Planning a Low Season Trip to Italy

by Jessica on September 8, 2010

by | September 8th, 2010  

romeinrainWhether you’re the kind of person who hunts down travel bargains like a bloodhound or you just like to find a good deal, one of the best ways to save money when you travel is to visit a location when it’s not in the midst of its peak season. In Italy, although people visit year-round and you can never truly escape the tourists in the most popular destinations, there are definitely times of each year when you’ll not only snap up great deals but also experience Italy without the biggest crowds.

Summer in Italy is the busiest time of year, and you don’t have to be a travel expert to know that. The months that bookend summer on either side also tend to be quite busy, and the prices are still at high-season levels for the most part. So although May and September are both delightful times to be in Italy, you’re likely to find they don’t afford much of a break in terms of travel expenses. (The crowds might be slightly smaller, however.)

In order to really get the best deals on your trip, you’ve got to be prepared to visit when the weather isn’t necessarily going to be ideal. It’s not known as the “low season” or the “off season” for nothing, after all. The best bargains on Italy travel tend to be from November through February, when flights to Europe are at their cheapest and there are more cheap flights to Rome (among other Italian cities) to choose from.

Accommodation is cheaper in Italy from November-February, too, although in some cities you’ll find that the variety on budget-friendly accommodation dwindles in the low season. In Venice, for instance, there are a couple hostels that close up shop for the winter. Rome doesn’t have that issue, as it’s more popular year-round with budget travelers, so you’ll find that there’s a good number of places to choose from no matter when you visit – whether you’re looking for the best hostels in Rome or searching for cheap hotel rooms in Rome.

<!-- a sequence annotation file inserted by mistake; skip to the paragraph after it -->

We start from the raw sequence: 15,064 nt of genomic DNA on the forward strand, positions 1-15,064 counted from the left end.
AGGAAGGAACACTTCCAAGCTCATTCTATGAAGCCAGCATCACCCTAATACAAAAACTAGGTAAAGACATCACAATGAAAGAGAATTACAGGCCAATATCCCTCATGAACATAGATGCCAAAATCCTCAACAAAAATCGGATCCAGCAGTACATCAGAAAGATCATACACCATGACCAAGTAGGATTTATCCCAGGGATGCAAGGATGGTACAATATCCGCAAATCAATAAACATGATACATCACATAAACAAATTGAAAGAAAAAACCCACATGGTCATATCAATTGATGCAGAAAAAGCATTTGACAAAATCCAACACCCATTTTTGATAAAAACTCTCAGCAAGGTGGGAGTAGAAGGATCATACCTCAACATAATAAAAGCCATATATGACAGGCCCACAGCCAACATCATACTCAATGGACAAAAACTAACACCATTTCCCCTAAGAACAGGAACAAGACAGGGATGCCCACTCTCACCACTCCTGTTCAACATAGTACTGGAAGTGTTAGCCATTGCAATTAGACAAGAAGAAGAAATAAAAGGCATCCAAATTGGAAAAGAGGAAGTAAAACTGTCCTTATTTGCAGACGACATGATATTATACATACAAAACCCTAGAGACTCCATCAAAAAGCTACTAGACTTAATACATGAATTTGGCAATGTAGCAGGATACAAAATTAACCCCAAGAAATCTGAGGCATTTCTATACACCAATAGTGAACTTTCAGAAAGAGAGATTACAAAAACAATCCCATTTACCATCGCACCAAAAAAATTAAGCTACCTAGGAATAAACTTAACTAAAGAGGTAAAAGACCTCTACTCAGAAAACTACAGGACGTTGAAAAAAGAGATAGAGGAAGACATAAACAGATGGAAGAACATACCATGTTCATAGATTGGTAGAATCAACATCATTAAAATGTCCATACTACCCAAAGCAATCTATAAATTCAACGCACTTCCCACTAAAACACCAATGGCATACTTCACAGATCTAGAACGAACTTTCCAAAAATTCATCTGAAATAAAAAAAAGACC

It should be noted that during the months of November-February, although most of that time is considered Italy’s low season, the holidays in Italy are a big enough deal that rates on hotels and hostels in particular tend to go up. Experiencing the Christmas season in Italy is something to behold, but if you’re more of a bargain hunter than a holiday-lover you’ll want to steer clear of the holiday season in Italy for your trip.

Here are a few more resources to help you plan your off-season trip to Italy:

photo by Ed Yourdon


{ 7 comments }

Anne September 25, 2009 at 8:19 am
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We are going to Italy in November have done for the last 3 years. Even though the Euro against the pound is bad, I don’t worry that much. All so renting self-catering accommodation is low, and you do have a lot of choice. I suppose just travelling from the Uk is not as bad as from the States.

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James September 30, 2009 at 3:24 am